Filed under: Architecture, Art, Europe, History, Literature, Music, Pop Culture, United Kingdom | Tags: Architecture- Art & Learning, Considering the Middle Ages, Not so Dark - Dark Ages
Professor Anthony Esolen for Prager University. We’ve been told that the Middle Ages, also known as the Dark Ages, were characterized by oppression ignorance and backwardness in areas like human rights, science, health and the arts? We have been misled.
Filed under: Entertainment, Freedom, Heartwarming, Humor, Military, Music, The United States, United Kingdom | Tags: "Can't Stop the Cavalry", Wish I Could Be Home For Christmas
I’m a sucker for tuba music. This song comes in many versions, this one was made seven years ago for the troops.
Filed under: Canada, Europe, Heartwarming, History, Military, United Kingdom | Tags: A Strange Interlude, An Ugly War, Trench Warfare
Here is Sainsbury’s official Christmas 2014 advertisement, made in cooperation with the Royal British Legion. It was inspired by very real events one hundred years ago. The chocolate bar featured in the video is being sold by Sainsburys, a British supermarket chain, all profits go to the Royal British Legion and benefit British armed forces and their families.
The Wall Street Journal published an article on the Christmas Truce in 1914. A British soldier named Frank Richards wrote about the event:
On Christmas morning we stuck up a board with ‘A Merry Christmas’ on it. The enemy had stuck up a similar one…. Two of our men then threw their equipment off and jumped on the parapet with their hands above their heads. Two of the Germans done the same and commenced to walk up the river bank, our two men going to meet them. They met and shook hands and then we all got out of the trench…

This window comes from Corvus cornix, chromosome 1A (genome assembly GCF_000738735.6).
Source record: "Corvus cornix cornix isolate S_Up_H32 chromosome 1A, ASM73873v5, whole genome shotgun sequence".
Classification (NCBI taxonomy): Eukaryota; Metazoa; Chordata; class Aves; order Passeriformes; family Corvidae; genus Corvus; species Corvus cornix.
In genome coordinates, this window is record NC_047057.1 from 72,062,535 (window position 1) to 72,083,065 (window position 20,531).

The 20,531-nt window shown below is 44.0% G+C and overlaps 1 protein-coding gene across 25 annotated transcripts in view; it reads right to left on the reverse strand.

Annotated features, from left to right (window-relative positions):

Up and down the four hundred-odd miles of trenches on the Western Front, men risked their lives with similar acts, meeting opposing soldiers in “no man’s land.” Wary and unarmed, they made their way out of their trenches, taking steps that, a day earlier, would have guaranteed their death at the hands of sharpshooters and machine gunners a hundred yards away.
The relaxation of hostilities spread, and what has come to be called the “Christmas truce” took hold. Soon, soldiers were holding joint burial services for the dead. They began trading goods. British soldiers had been given holiday tins of plum pudding from the king; German soldiers had received pipes with a picture of the crown prince on them; and before long the men were bartering these holiday gee-gaws that celebrated the enemy’s royals. Eventually, soldiers prayed and caroled together, shared dinner, exchanged gifts. Most famously, there were soccer matches at various locations, played with improvised balls.
The truce mostly held through Christmas and, in some cases, even to the New Year. It took senior officers’ threats for fighting to resume, and such comprehensive battlefront peacemaking never happened again during the Great War. Courts-martial were brought against those involved later in even brief Christmas truces to retrieve the dead.